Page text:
NSE co-location scam: Madras HC issues notices to SEBI, five others

KR Srivats New Delhi | Updated on October 10, 2019 Published on October 10, 2019

PIL by Chennai-based society had accused SEBI of failing in its responsibilities

Acting on a PIL in the National Stock Exchange (NSE)co-location scam, the Madras High Court (MHC) has issued notices to the Securities and Exchange Board of India (SEBI), the Ministry of Corporate Affairs (MCA), the Central Bureau of Investigation (CBI), the Serious Fund Investigation Office (SFIO), the Enforcement Directorate (ED), the BB Financial Intelligence Unit (FIU) and the NSE.

The notices were issued after the public interest litigation (PIL) filed by Chennai Financial Markets and Accountability (CFMA), a registered society in the NSE case, was admitted by the court.

The Madras High Court has directed the noticees to respond by November 11.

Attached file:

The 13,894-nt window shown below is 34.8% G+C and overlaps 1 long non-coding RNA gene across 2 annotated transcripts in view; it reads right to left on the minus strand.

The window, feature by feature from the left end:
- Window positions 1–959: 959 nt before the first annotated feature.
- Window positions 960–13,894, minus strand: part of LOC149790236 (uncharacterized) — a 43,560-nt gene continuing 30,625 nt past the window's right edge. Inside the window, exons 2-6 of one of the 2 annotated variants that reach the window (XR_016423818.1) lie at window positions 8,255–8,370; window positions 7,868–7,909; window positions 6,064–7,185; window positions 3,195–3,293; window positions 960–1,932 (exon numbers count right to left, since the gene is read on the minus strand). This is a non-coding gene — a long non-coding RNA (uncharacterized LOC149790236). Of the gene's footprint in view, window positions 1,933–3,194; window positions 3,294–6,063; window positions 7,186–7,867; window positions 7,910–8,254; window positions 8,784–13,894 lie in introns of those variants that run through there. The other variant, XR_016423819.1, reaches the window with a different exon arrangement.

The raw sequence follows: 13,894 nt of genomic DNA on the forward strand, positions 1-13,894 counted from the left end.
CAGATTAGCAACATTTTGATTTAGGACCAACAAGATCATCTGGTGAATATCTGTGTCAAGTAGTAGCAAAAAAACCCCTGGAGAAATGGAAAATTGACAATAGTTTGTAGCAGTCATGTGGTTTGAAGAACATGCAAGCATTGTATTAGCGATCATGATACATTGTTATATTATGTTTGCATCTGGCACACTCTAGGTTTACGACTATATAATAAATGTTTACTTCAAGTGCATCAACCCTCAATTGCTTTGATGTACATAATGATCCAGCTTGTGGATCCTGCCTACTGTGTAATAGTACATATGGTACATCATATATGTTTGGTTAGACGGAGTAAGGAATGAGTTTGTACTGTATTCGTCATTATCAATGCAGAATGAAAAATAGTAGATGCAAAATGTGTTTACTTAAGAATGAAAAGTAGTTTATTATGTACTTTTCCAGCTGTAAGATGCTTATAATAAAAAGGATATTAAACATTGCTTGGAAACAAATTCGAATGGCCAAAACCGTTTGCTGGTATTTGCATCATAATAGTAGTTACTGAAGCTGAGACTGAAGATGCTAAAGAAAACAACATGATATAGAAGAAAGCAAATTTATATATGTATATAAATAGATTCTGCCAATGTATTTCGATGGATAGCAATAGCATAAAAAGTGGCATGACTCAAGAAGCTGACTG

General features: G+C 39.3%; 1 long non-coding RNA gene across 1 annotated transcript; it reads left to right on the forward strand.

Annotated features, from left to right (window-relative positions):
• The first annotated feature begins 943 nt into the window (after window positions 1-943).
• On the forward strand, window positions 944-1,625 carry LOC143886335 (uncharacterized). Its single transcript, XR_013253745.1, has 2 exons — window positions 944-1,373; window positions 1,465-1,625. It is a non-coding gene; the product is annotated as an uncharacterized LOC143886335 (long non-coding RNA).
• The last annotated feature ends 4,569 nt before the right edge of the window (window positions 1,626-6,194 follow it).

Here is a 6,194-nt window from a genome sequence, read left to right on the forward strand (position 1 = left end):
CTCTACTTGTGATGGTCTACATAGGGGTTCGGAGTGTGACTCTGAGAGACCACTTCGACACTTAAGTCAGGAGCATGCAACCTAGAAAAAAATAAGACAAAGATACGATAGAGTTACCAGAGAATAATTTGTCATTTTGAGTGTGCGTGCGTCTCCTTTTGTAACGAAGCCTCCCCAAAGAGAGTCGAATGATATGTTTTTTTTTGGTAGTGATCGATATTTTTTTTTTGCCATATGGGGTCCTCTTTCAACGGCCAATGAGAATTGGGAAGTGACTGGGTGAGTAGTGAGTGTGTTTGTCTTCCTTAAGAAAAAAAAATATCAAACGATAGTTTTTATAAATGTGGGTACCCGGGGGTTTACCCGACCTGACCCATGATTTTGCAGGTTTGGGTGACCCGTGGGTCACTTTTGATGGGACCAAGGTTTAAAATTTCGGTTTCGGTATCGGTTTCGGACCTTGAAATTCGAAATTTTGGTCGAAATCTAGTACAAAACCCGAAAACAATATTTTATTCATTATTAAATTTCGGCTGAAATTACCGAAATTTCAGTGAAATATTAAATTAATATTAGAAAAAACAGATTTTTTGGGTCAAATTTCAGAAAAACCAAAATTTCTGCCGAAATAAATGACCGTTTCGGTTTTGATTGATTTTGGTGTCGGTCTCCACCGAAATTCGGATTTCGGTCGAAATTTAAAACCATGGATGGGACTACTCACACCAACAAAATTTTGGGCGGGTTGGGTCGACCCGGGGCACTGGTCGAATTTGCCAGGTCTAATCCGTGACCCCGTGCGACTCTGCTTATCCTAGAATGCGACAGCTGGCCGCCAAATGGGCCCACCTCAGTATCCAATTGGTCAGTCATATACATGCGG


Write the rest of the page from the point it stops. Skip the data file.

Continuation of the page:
The CFMA had, in the writ petition, sought direction from the court to the statutory respondents (SEBI, the CBI, the MCA, the FIU and the ED) to take action against the misdemeanours and wrongdoings committed by the NSE in the NSE co-location scandal.

CFMA, a society registered under the Tamil Nadu Societies Registration Act, had submitted that it was aggrieved over the inaction of the statutory respondents, especially SEBI, for having taken no action in right earnest.

‘Little effective steps’

According to the PIL, SEBI has not taken any effective steps to unearth the massive NSE scam, one of the biggest financial frauds to ever take place.

The regulator failed to discharge its statutory responsibility, the PIL had alleged.

Last month, the Securities Appellate Tribunal (SAT) had asked the NSE and its ex-officials, including the former CEO Chitra Ramkrishna, to file their rejoinders within four weeks in their plea against SEBI that penalised them in the co-location case.

The co-location case dates back to 2015 when a whistleblower wrote to SEBI alleging that the NSE was giving a few high-frequency traders and brokers preferential access to its trading platform, which benefited both the parties at the cost of others.

The whistleblower had alleged that some brokers had figured out the way to manipulate the system by becoming the first one to connect to the server — preferably the one which was the fastest.

Published on October 10, 2019
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